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Original Issue

Married To The Job Newlywed Juan Pierre worked hard to become Colorado's centerfielder

The morning after she was married in her hometown of Alexandria,
La., the former Sonya Johnson awoke to the voice of her high
school sweetheart and new husband, Rockies centerfielder Juan
Pierre, saying, "You ready to go?"

The two weeks leading up to the Jan. 6 wedding had been Juan's
only days away from off-season training since October, so he was
itching to drive the 1,180 miles from Alexandria back to Denver
in time for the start of the Rockies' player-development
minicamp. "I had to beg him to stop on the way to rest," says
Sonya, who honeymooned in the basement guest room of Rockies
vice president of finance Michael Kent.

Pierre, 23, was eager to get started because heading into spring
training, he was projected to be a starter in manager Buddy
Bell's lineup, a step-up portended by Pierre's successful major
league debut last season. Called up from the Triple A Colorado
Springs Sky Sox on Aug. 7 (following the trades of Tom Goodwin to
the Dodgers and Brian Hunter to the Reds), he hit .310 in 51
games. Only two of his 62 hits, however, went for extra bases
(both doubles). In 1,505 at bats in his three-year pro career
before this season, Pierre had one home run. "Last year defenses
were cheating on me because I didn't have the strength to reach
the gaps," he says. "I had to put the thought in their minds that
I could hit the ball there."

Intent on quitting the singles scene, Pierre spent most of the
off-season working with Rockies strength coach Brad Andress and
added 15 pounds of muscle to his six-foot frame. During this
spring's exhibition games Pierre, who now weighs 178, had two
doubles and a triple among his 25 hits, and on Opening Day he
tripled off the rightfield wall at Coors Field. Through Sunday he
was batting .286, with the triple and seven singles.

In camp Pierre worked extensively on his outfield skills and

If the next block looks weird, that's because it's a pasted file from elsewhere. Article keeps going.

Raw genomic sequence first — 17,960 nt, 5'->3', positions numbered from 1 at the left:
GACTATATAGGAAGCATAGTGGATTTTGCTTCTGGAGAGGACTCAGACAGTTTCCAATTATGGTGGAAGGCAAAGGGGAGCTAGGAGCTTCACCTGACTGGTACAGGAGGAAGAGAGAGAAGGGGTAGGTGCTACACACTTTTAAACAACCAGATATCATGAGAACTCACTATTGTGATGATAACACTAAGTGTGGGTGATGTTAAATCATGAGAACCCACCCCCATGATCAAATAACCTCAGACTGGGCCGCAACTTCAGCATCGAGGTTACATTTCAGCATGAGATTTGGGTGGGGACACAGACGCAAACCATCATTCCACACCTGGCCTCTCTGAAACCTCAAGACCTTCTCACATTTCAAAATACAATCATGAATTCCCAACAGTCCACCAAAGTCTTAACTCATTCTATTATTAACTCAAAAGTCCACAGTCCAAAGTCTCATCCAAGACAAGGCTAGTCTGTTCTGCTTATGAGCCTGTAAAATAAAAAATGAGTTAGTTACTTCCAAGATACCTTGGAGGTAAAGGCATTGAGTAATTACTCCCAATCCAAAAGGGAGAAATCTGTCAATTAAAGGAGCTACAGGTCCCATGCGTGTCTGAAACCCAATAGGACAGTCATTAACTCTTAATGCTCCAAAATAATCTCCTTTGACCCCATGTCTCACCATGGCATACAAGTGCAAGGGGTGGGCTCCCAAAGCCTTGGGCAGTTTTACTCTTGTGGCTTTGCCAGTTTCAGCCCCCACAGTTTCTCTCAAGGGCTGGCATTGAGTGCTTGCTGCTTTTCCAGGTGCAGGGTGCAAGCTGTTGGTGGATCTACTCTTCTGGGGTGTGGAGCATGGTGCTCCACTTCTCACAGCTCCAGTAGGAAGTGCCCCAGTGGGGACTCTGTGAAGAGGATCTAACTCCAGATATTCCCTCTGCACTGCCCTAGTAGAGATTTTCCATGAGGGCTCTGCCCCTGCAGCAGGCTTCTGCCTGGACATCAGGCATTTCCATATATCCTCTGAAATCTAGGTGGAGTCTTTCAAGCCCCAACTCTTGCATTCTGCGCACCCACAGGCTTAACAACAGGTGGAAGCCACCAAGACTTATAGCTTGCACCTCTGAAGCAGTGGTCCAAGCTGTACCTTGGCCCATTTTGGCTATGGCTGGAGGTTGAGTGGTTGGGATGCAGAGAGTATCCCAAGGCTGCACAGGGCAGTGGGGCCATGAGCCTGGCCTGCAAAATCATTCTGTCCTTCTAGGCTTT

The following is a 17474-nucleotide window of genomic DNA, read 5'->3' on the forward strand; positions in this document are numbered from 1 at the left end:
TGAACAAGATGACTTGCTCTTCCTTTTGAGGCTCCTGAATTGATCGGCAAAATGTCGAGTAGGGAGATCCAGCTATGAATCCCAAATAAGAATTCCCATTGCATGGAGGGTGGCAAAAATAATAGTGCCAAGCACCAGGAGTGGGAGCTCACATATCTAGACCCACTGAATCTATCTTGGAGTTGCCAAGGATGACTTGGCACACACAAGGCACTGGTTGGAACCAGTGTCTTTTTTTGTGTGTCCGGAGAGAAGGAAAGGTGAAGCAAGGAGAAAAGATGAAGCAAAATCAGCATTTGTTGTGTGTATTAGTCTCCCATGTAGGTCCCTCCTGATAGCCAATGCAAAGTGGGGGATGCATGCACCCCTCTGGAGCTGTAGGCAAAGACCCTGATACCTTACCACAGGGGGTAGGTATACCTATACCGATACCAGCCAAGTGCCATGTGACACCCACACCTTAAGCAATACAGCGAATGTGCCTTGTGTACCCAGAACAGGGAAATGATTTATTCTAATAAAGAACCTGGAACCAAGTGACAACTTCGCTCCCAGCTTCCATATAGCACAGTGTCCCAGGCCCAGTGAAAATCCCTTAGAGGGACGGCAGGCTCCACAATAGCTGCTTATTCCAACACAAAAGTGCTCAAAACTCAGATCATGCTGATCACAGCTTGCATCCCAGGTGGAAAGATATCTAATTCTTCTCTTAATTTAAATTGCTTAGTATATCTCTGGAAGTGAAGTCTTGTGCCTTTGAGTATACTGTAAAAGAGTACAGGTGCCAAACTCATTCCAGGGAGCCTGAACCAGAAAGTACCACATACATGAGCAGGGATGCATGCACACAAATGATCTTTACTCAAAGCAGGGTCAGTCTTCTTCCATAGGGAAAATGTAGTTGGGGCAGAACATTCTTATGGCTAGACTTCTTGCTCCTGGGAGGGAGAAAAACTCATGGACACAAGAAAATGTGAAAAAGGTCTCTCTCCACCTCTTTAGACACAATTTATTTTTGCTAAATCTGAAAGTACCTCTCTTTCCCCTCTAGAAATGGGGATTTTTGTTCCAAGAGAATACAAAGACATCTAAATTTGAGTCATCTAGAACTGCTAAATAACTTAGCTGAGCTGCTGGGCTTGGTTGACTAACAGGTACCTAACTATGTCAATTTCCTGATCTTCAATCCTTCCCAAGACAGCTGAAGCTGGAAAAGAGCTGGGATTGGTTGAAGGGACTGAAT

bunting technique and honed his baserunning under the eye of
first base coach Dallas Williams. "When he learns to do things,
he learns to do them right," says Williams. Pierre arrived at Hi
Corbett Field in Tucson at six every morning and was regularly
the last of the Rockies to leave after exhibition games. His
diligence impressed teammates and coaches, whose respect boosted
Pierre's confidence.

After stealing 151 bases in 315 minor league games, Pierre swiped
seven in only 13 attempts in his two-month stint with the Rockies
last summer. This year Bell has given him the green light to run
almost anytime.

"I was thrown into the fire last year," says Pierre, who was
Colorado's 13th-round pick, out of South Alabama, in the 1998
draft. After two seasons in Class A he began last year with the
Double A Carolina Mudcats, and after just four games in Triple A
he landed in Denver. "I'm not in awe of the ballparks or the
players anymore. I feel like I belong now."

Pierre even directs his fellow outfielders on how to play hitters
and confers with them during pitching changes. "I go off Juan,"
says veteran rightfielder Larry Walker. "He reads the reports,
listens well, positions himself well and works his ass off."

At the end of the season, Pierre says he'll have a real
honeymoon. "I want to go somewhere relaxing," says Sonya, who has
Maui in mind, "but I'm sure Juan will find a way to incorporate
some work into it."

--Jamal Greene